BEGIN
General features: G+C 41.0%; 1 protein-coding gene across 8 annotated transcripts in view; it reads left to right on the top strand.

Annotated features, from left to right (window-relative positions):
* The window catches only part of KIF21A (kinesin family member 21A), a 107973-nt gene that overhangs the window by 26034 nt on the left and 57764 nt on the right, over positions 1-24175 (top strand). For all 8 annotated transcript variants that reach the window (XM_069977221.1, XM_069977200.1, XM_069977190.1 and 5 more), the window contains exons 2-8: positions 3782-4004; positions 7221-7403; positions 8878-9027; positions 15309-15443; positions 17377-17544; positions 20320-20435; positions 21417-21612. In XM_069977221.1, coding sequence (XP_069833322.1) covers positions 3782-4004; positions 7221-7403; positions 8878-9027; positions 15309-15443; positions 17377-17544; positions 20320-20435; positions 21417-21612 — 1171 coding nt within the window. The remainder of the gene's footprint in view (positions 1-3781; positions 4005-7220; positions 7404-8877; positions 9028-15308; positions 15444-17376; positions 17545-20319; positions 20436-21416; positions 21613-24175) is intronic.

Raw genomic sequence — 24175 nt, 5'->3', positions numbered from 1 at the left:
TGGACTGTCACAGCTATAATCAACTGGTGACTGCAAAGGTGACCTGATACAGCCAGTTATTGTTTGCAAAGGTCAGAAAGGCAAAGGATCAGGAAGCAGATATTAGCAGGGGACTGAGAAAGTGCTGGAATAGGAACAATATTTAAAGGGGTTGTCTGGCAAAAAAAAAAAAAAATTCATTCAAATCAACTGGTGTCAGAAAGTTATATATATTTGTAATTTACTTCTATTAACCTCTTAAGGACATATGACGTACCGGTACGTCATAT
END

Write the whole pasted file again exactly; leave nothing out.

General features: G+C 41.0%; 1 protein-coding gene across 8 annotated transcripts in view; it reads left to right on the top strand.

Annotated features, from left to right (window-relative positions):
* The window catches only part of KIF21A (kinesin family member 21A), a 107973-nt gene that overhangs the window by 26034 nt on the left and 57764 nt on the right, over positions 1-24175 (top strand). For all 8 annotated transcript variants that reach the window (XM_069977221.1, XM_069977200.1, XM_069977190.1 and 5 more), the window contains exons 2-8: positions 3782-4004; positions 7221-7403; positions 8878-9027; positions 15309-15443; positions 17377-17544; positions 20320-20435; positions 21417-21612. In XM_069977221.1, coding sequence (XP_069833322.1) covers positions 3782-4004; positions 7221-7403; positions 8878-9027; positions 15309-15443; positions 17377-17544; positions 20320-20435; positions 21417-21612 — 1171 coding nt within the window. The remainder of the gene's footprint in view (positions 1-3781; positions 4005-7220; positions 7404-8877; positions 9028-15308; positions 15444-17376; positions 17545-20319; positions 20436-21416; positions 21613-24175) is intronic.

Raw genomic sequence — 24175 nt, 5'->3', positions numbered from 1 at the left:
TGGACTGTCACAGCTATAATCAACTGGTGACTGCAAAGGTGACCTGATACAGCCAGTTATTGTTTGCAAAGGTCAGAAAGGCAAAGGATCAGGAAGCAGATATTAGCAGGGGACTGAGAAAGTGCTGGAATAGGAACAATATTTAAAGGGGTTGTCTGGCAAAAAAAAAAAAAAATTCATTCAAATCAACTGGTGTCAGAAAGTTATATATATTTGTAATTTACTTCTATTAACCTCTTAAGGACATATGACGTACCGGTACGTCATAT